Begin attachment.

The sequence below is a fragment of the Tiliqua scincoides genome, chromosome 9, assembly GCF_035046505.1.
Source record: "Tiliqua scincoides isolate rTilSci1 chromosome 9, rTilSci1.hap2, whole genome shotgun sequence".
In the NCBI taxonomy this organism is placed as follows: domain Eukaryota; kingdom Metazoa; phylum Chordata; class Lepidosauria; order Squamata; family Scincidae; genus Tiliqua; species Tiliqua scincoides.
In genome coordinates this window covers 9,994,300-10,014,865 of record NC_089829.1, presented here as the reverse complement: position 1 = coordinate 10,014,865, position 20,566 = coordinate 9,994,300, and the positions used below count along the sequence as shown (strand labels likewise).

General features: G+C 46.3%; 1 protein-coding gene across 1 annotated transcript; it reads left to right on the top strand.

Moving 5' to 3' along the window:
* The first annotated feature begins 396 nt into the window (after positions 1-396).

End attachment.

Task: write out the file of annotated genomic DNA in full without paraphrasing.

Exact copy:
The sequence below is a fragment of the Tiliqua scincoides genome, chromosome 9, assembly GCF_035046505.1.
Source record: "Tiliqua scincoides isolate rTilSci1 chromosome 9, rTilSci1.hap2, whole genome shotgun sequence".
In the NCBI taxonomy this organism is placed as follows: domain Eukaryota; kingdom Metazoa; phylum Chordata; class Lepidosauria; order Squamata; family Scincidae; genus Tiliqua; species Tiliqua scincoides.
In genome coordinates this window covers 9,994,300-10,014,865 of record NC_089829.1, presented here as the reverse complement: position 1 = coordinate 10,014,865, position 20,566 = coordinate 9,994,300, and the positions used below count along the sequence as shown (strand labels likewise).

General features: G+C 46.3%; 1 protein-coding gene across 1 annotated transcript; it reads left to right on the top strand.

Moving 5' to 3' along the window:
* The first annotated feature begins 396 nt into the window (after positions 1-396).